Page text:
During the June 14th Lehi City Council meeting, citizens and council members discussed what recourse the city should take in solving the problem of student parking on city streets around Lehi High School.
Mayor Wilson introduced the problem to the city council in a pre-council discussion. The mayor brought up the possibility of creating a city ordinance that would prohibit students from parking in the neighborhoods adjacent to the high school. The ordinance would state that there would be no parking on 2nd, 3rd and 4th North and two blocks west of the high school between the hours of 7am and 3 pm when school was in session (see graphic). According to Cameron Boyle, Lehi Public Information officer, the actual proposed area will be slightly adjusted, extending to 300 East. It was noted that such an ordinance would prohibit all parking in front of citizens’ homes during those hours. The ordinance might prove problematic for homeowners on the affected streets who had visitors park on the street during school hours.
Council member Southwick commented that the neighbors in the areas outlined are tired of students parking in front of their homes. This was also reiterated by Brent Pulley, a homeowner in the affected area. Pulley explained that many mornings he would wake up with debris in his yard, left by teenage drivers. Pulley also observed very inappropriate behavior occurring inside vehicles parked on his street. Additional complaints were made by Brent Dorton, who lives across the street from the high school. He has witnessed several auto accidents in front of his house and will not let his grandchildren play in the front yard during school hours because of safety concerns.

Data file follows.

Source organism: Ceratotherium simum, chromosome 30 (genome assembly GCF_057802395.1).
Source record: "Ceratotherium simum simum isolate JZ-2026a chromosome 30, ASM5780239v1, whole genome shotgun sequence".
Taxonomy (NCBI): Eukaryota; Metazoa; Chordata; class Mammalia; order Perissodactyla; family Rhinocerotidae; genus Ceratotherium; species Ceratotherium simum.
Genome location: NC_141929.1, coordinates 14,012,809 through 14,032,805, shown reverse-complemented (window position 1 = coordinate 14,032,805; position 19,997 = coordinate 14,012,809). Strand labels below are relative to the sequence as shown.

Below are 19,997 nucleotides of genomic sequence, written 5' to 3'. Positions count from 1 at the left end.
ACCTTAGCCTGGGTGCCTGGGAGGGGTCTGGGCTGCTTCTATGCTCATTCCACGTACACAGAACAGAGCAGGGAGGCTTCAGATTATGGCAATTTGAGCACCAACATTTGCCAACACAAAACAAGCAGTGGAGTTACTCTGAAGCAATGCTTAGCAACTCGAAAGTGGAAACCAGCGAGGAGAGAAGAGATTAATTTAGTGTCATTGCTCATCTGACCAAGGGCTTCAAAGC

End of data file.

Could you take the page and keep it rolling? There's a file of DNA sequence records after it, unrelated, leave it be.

Mayor Wilson expressed concern that if the pending Alpine School District bond passes, more construction will occur at the high school, which could eliminate existing parking spaces. Wilson also went on to suggest that in the near future, the high school would be just as crowded as it has been and parking would again be a problem.
Several suggestions were given by citizens and council members. One citizen, who had lived in Riverton and attended high school at Herriman High School, said students were restricted on who could drive and park at the school. Council member Condie said at his school only juniors and seniors could drive cars to school.
Council member Albrecht was frustrated that her son played “cat and mouse” with the parking attendant at the high school and eventually had his car booted. She opined that, “Kids have NO place to park!” Council member Southwick said the school district has the responsibility to solve the parking problem not the city.
The discussion ended with no resolution. This will continue to be a perpetual problem according to Mayor Wilson. Lehi City plans to include this item on the City Council Meeting agenda scheduled for July 12 at 7pm. Citizens are encouraged to attend the meeting to express their opinion.